What did the Jews think might be the reason for their deportation?

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clane eNotes educator| Certified Educator

I thought this part of the book was interesting because Elie observes that they all just continued to give in to each new request of the soldiers and each new request was a little more difficult to swallow than the last, but they all just thought they could wait it out and that nothing bad would happen to them. Afterall, none of them had any idea what was going on in the Jewish world in 1944. The result of their willingness to give in to the soldiers' request was their eventual suffering and death. When the soldiers, who they originally believed weren't that bad (after-all they did give chocolate to one of their own)asked them to pack their belongings for deportation, they were fearful, but not nearly fearful enough because they still felt a current of trust among the soldiers. They wanted nothing more than to believe that what the soldiers told them was the truth, that they would be moving the Jews farther away from the advancing front to keep them safe. They got to pack a few of their belongings and they would be traveling by train so they felt that they weren't in any immediate danger and the reasoning behind the move seemed logical enough for the Jews to swallow.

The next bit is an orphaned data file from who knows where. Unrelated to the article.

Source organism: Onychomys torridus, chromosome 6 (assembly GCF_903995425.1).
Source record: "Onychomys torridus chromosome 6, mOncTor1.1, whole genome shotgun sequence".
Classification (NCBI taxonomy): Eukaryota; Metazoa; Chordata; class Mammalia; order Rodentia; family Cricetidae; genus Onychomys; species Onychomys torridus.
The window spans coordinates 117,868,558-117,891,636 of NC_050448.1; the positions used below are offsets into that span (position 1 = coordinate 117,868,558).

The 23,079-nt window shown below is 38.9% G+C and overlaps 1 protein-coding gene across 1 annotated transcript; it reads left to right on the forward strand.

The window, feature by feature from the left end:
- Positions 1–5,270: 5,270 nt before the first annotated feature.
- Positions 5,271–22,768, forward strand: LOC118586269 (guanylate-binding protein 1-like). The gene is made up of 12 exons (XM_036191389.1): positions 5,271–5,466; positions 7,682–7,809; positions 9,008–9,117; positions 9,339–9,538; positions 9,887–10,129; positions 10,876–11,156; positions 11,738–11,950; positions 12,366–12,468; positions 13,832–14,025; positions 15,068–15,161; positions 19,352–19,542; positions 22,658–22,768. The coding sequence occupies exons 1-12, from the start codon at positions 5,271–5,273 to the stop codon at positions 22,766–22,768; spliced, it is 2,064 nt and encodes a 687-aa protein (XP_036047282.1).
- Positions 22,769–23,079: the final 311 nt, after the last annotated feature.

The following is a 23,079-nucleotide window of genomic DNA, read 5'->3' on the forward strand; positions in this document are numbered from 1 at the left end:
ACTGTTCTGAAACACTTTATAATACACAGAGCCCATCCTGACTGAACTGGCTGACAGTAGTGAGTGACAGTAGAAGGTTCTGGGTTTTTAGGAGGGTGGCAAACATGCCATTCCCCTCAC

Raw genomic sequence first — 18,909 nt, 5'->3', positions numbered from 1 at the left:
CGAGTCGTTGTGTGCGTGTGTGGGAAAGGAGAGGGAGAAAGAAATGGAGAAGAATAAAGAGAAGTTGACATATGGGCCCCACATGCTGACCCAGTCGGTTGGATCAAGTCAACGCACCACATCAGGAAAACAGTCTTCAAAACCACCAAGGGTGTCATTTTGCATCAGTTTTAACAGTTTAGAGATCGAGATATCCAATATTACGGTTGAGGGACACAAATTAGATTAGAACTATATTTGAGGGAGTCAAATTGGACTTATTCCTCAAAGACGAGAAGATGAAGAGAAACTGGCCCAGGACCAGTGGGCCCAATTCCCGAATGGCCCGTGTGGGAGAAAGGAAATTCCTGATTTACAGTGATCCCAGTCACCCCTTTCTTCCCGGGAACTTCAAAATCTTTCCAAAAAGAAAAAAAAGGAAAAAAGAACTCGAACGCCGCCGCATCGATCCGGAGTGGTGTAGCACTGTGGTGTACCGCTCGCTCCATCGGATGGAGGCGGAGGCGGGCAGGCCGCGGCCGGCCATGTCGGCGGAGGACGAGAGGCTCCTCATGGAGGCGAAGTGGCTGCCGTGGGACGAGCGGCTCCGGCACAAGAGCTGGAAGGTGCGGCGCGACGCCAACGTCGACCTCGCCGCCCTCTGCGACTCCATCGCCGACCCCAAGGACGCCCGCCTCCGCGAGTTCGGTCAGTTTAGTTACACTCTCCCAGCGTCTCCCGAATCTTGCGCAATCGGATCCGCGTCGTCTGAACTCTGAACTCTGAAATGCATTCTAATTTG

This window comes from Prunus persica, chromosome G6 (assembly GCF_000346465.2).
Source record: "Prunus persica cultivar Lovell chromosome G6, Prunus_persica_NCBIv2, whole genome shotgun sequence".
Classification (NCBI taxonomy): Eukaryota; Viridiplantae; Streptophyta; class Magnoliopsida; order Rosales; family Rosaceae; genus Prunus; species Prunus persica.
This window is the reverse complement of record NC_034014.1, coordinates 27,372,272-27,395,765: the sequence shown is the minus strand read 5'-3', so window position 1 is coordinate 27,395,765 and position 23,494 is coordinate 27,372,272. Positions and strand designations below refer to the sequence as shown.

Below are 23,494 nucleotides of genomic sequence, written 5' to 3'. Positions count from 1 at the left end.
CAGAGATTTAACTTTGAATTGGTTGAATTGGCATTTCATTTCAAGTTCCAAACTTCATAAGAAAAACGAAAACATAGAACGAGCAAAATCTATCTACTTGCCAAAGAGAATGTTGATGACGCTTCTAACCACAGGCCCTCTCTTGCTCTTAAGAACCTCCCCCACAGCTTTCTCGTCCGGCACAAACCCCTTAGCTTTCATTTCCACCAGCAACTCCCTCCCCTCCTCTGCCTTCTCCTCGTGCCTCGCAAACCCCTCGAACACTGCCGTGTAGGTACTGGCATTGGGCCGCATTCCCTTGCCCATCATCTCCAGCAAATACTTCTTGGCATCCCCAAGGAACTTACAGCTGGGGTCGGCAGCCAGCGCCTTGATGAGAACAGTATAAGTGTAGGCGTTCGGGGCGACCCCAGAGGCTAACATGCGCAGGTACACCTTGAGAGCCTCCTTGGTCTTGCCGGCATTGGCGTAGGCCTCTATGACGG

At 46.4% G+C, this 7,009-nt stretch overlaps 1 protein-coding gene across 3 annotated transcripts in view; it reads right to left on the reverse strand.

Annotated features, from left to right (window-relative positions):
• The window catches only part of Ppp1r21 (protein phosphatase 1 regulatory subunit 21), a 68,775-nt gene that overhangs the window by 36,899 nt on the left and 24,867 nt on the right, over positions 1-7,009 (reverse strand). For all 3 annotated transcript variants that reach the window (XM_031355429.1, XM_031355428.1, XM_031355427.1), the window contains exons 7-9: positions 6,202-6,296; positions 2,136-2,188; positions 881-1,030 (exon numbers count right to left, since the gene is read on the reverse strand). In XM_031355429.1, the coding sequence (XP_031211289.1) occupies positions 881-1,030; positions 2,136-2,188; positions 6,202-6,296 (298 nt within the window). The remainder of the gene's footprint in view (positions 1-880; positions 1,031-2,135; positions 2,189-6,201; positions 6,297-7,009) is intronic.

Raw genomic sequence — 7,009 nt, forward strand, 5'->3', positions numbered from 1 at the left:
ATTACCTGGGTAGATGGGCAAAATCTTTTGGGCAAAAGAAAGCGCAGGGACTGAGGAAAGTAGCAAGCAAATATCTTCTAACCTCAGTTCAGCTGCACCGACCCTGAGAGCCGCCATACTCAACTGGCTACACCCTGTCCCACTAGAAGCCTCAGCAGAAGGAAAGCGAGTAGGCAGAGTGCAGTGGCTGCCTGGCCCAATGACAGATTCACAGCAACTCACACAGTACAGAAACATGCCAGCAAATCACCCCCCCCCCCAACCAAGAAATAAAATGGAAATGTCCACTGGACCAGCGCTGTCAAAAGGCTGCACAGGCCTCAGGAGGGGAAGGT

cmcqueeney eNotes educator| Certified Educator

In Part One of the book, the Jews contemplate why they are being deported.  They have been told it is because the front is too close.  Many of them believe this and say they are being deported for their own good, to be kept safe.  Others believe they are being deported to keep them from helping the other side.  Still others believe they are being deported so that the Germans can steal their belongings.